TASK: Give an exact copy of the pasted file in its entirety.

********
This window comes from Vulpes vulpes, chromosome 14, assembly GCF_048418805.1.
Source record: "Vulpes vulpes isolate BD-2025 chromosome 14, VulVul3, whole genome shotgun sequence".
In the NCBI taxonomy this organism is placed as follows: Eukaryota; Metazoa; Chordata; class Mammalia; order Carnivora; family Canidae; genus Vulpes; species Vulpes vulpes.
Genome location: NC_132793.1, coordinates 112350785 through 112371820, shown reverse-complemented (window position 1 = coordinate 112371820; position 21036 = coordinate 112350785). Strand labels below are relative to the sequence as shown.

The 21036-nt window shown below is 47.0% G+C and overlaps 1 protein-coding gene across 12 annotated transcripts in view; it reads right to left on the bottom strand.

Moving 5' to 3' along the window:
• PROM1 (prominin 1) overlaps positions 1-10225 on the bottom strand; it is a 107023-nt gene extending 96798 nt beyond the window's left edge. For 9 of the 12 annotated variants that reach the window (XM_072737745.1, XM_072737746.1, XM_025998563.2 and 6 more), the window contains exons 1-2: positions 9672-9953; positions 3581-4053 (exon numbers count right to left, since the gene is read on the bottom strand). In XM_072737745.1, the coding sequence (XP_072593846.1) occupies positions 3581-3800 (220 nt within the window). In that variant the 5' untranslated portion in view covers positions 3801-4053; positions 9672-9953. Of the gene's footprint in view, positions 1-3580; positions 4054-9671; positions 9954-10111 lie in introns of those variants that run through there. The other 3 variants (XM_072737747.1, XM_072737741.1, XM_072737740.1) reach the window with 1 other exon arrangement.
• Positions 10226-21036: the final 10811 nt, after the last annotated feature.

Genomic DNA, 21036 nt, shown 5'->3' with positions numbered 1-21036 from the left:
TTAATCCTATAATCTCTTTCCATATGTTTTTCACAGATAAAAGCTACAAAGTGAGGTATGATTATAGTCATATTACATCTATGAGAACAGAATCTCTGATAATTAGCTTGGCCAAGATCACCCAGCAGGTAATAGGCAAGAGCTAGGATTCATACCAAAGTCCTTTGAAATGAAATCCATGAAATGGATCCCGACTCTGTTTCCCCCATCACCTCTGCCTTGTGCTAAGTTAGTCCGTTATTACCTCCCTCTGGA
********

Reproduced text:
This window comes from Vulpes vulpes, chromosome 14, assembly GCF_048418805.1.
Source record: "Vulpes vulpes isolate BD-2025 chromosome 14, VulVul3, whole genome shotgun sequence".
In the NCBI taxonomy this organism is placed as follows: Eukaryota; Metazoa; Chordata; class Mammalia; order Carnivora; family Canidae; genus Vulpes; species Vulpes vulpes.
Genome location: NC_132793.1, coordinates 112350785 through 112371820, shown reverse-complemented (window position 1 = coordinate 112371820; position 21036 = coordinate 112350785). Strand labels below are relative to the sequence as shown.

The 21036-nt window shown below is 47.0% G+C and overlaps 1 protein-coding gene across 12 annotated transcripts in view; it reads right to left on the bottom strand.

Moving 5' to 3' along the window:
• PROM1 (prominin 1) overlaps positions 1-10225 on the bottom strand; it is a 107023-nt gene extending 96798 nt beyond the window's left edge. For 9 of the 12 annotated variants that reach the window (XM_072737745.1, XM_072737746.1, XM_025998563.2 and 6 more), the window contains exons 1-2: positions 9672-9953; positions 3581-4053 (exon numbers count right to left, since the gene is read on the bottom strand). In XM_072737745.1, the coding sequence (XP_072593846.1) occupies positions 3581-3800 (220 nt within the window). In that variant the 5' untranslated portion in view covers positions 3801-4053; positions 9672-9953. Of the gene's footprint in view, positions 1-3580; positions 4054-9671; positions 9954-10111 lie in introns of those variants that run through there. The other 3 variants (XM_072737747.1, XM_072737741.1, XM_072737740.1) reach the window with 1 other exon arrangement.
• Positions 10226-21036: the final 10811 nt, after the last annotated feature.

Genomic DNA, 21036 nt, shown 5'->3' with positions numbered 1-21036 from the left:
TTAATCCTATAATCTCTTTCCATATGTTTTTCACAGATAAAAGCTACAAAGTGAGGTATGATTATAGTCATATTACATCTATGAGAACAGAATCTCTGATAATTAGCTTGGCCAAGATCACCCAGCAGGTAATAGGCAAGAGCTAGGATTCATACCAAAGTCCTTTGAAATGAAATCCATGAAATGGATCCCGACTCTGTTTCCCCCATCACCTCTGCCTTGTGCTAAGTTAGTCCGTTATTACCTCCCTCTGGA